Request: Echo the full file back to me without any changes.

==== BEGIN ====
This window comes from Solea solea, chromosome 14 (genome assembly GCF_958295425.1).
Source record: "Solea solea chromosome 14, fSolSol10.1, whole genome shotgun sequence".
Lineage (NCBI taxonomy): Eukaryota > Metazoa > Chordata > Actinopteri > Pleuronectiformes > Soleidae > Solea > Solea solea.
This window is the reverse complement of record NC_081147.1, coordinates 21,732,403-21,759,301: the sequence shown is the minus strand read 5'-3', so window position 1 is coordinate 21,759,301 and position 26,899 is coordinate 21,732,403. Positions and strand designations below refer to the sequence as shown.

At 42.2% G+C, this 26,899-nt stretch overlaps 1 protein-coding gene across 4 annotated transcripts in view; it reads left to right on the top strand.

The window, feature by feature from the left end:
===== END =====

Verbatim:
This window comes from Solea solea, chromosome 14 (genome assembly GCF_958295425.1).
Source record: "Solea solea chromosome 14, fSolSol10.1, whole genome shotgun sequence".
Lineage (NCBI taxonomy): Eukaryota > Metazoa > Chordata > Actinopteri > Pleuronectiformes > Soleidae > Solea > Solea solea.
This window is the reverse complement of record NC_081147.1, coordinates 21,732,403-21,759,301: the sequence shown is the minus strand read 5'-3', so window position 1 is coordinate 21,759,301 and position 26,899 is coordinate 21,732,403. Positions and strand designations below refer to the sequence as shown.

At 42.2% G+C, this 26,899-nt stretch overlaps 1 protein-coding gene across 4 annotated transcripts in view; it reads left to right on the top strand.

The window, feature by feature from the left end: